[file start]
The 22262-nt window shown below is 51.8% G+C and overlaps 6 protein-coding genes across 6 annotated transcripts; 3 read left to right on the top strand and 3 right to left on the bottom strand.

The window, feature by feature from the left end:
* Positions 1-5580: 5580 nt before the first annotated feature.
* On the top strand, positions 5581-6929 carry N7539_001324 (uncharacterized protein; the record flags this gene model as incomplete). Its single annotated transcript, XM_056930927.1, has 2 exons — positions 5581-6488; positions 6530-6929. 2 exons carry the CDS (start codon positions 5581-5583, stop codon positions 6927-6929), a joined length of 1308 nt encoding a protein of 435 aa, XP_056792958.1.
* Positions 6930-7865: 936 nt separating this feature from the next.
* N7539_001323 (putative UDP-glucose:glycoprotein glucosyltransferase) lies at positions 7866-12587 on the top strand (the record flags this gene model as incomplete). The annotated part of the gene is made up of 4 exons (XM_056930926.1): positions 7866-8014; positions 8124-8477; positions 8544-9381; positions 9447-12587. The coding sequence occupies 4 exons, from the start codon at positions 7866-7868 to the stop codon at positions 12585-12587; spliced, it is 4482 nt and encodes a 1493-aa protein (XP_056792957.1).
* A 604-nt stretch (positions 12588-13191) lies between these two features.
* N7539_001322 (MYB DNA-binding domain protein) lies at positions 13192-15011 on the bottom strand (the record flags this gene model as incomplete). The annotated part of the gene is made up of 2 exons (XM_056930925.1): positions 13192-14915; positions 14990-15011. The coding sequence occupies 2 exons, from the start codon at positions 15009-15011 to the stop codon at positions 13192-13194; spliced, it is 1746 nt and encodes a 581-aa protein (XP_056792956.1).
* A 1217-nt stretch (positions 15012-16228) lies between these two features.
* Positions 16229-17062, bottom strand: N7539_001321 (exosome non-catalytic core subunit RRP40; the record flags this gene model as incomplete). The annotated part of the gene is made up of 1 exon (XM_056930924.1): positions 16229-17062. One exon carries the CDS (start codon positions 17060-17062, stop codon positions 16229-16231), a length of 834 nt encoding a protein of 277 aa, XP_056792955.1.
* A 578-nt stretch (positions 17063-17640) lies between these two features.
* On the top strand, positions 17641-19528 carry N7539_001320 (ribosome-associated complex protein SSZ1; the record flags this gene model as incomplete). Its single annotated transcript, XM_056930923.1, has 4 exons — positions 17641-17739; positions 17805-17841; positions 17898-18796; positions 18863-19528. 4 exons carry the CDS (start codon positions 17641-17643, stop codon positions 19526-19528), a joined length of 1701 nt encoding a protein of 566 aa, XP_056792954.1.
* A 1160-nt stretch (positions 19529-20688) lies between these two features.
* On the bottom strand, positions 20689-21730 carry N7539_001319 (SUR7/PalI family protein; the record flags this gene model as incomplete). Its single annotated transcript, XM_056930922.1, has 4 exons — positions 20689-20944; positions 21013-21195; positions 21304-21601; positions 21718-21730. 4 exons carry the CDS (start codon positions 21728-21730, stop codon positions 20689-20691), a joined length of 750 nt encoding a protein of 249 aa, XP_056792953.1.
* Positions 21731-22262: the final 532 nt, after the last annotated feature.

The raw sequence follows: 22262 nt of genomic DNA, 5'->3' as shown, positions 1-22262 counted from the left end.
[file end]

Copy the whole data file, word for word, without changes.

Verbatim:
The 22262-nt window shown below is 51.8% G+C and overlaps 6 protein-coding genes across 6 annotated transcripts; 3 read left to right on the top strand and 3 right to left on the bottom strand.

The window, feature by feature from the left end:
* Positions 1-5580: 5580 nt before the first annotated feature.
* On the top strand, positions 5581-6929 carry N7539_001324 (uncharacterized protein; the record flags this gene model as incomplete). Its single annotated transcript, XM_056930927.1, has 2 exons — positions 5581-6488; positions 6530-6929. 2 exons carry the CDS (start codon positions 5581-5583, stop codon positions 6927-6929), a joined length of 1308 nt encoding a protein of 435 aa, XP_056792958.1.
* Positions 6930-7865: 936 nt separating this feature from the next.
* N7539_001323 (putative UDP-glucose:glycoprotein glucosyltransferase) lies at positions 7866-12587 on the top strand (the record flags this gene model as incomplete). The annotated part of the gene is made up of 4 exons (XM_056930926.1): positions 7866-8014; positions 8124-8477; positions 8544-9381; positions 9447-12587. The coding sequence occupies 4 exons, from the start codon at positions 7866-7868 to the stop codon at positions 12585-12587; spliced, it is 4482 nt and encodes a 1493-aa protein (XP_056792957.1).
* A 604-nt stretch (positions 12588-13191) lies between these two features.
* N7539_001322 (MYB DNA-binding domain protein) lies at positions 13192-15011 on the bottom strand (the record flags this gene model as incomplete). The annotated part of the gene is made up of 2 exons (XM_056930925.1): positions 13192-14915; positions 14990-15011. The coding sequence occupies 2 exons, from the start codon at positions 15009-15011 to the stop codon at positions 13192-13194; spliced, it is 1746 nt and encodes a 581-aa protein (XP_056792956.1).
* A 1217-nt stretch (positions 15012-16228) lies between these two features.
* Positions 16229-17062, bottom strand: N7539_001321 (exosome non-catalytic core subunit RRP40; the record flags this gene model as incomplete). The annotated part of the gene is made up of 1 exon (XM_056930924.1): positions 16229-17062. One exon carries the CDS (start codon positions 17060-17062, stop codon positions 16229-16231), a length of 834 nt encoding a protein of 277 aa, XP_056792955.1.
* A 578-nt stretch (positions 17063-17640) lies between these two features.
* On the top strand, positions 17641-19528 carry N7539_001320 (ribosome-associated complex protein SSZ1; the record flags this gene model as incomplete). Its single annotated transcript, XM_056930923.1, has 4 exons — positions 17641-17739; positions 17805-17841; positions 17898-18796; positions 18863-19528. 4 exons carry the CDS (start codon positions 17641-17643, stop codon positions 19526-19528), a joined length of 1701 nt encoding a protein of 566 aa, XP_056792954.1.
* A 1160-nt stretch (positions 19529-20688) lies between these two features.
* On the bottom strand, positions 20689-21730 carry N7539_001319 (SUR7/PalI family protein; the record flags this gene model as incomplete). Its single annotated transcript, XM_056930922.1, has 4 exons — positions 20689-20944; positions 21013-21195; positions 21304-21601; positions 21718-21730. 4 exons carry the CDS (start codon positions 21728-21730, stop codon positions 20689-20691), a joined length of 750 nt encoding a protein of 249 aa, XP_056792953.1.
* Positions 21731-22262: the final 532 nt, after the last annotated feature.

The raw sequence follows: 22262 nt of genomic DNA, 5'->3' as shown, positions 1-22262 counted from the left end.